The Keeping Kids Safe in the Home Project is designed to provide parents and carers of children under the age of five with simple advice and information to help them keep their children safe from accidental harm.
The project is based on parents being provided with a Keeping Kids Safe Pack, which combines advice with practical solutions and resources The project originated from RoSPA’s Centenary Appeal (Brighter Beginnings) which raised funds to provide resource packs to vulnerable parents/parents-to-be and carers of babies or children under the age of five.
Following a successful pilot in Dundee City, focus groups and feedback revealed that parents would prefer some small changes to the pack.
The amended pack includes the following: life-saving advice, tips and tools, including an easy-to-fit cupboard catch, a nursery thermometer, a falls prevention height chart, a coaster, door jammer and useful kitchen/bathroom resources (a flannel and a weaning spoon). A leaflet covering household poisons and tips to prevent children choking on small foods is also be included.
Aim of Project
This project is part funded by the Safer Communities Division, Safer Communities Directorate, Scottish Government. The key aim is to raise awareness of home accidents and unintentional injuries to families with children under the age of five; and provide insights into how parents of young children respond to and use safety information and equipment.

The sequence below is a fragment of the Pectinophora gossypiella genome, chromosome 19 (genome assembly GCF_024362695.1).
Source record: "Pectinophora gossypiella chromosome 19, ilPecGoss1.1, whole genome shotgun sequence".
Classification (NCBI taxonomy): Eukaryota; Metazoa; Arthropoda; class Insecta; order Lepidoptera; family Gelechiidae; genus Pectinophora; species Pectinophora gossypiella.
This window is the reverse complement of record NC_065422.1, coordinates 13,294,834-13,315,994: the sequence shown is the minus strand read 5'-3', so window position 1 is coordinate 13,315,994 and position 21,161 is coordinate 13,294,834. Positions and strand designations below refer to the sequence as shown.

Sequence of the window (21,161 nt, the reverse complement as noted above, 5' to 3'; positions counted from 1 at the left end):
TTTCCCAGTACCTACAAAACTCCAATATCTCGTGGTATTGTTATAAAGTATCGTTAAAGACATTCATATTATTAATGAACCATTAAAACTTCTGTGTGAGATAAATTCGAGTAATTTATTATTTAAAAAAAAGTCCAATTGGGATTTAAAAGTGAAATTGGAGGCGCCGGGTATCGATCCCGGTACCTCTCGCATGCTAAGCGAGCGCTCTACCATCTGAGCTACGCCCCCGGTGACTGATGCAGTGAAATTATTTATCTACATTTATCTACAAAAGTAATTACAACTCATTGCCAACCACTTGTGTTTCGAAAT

To achieve these aims, the following objectives will be addressed:
- Distribute 800 Keeping Kids Safe packs to families in Edinburgh through the Family Nurse Partnership and Health Visitors
- Carry out research with parents to explore how they respond to and use the safety information and equipment provided. This is being undertaken by Powellite C.I.C
For further information and tips – please visit our Information Hub.
Research and evaluation
Powellite C.I.C undertook independent research on the project. The final report can be accessed here.
Overall the project was successful and noted that, "Working with Health Visitors in deprived areas and the Family Nurse Partnership to reach young mums is an excellent approach to support and educate parents on low incomes who have limited knowledge about the risks of strangulation, suffocation and poisoning in the home.”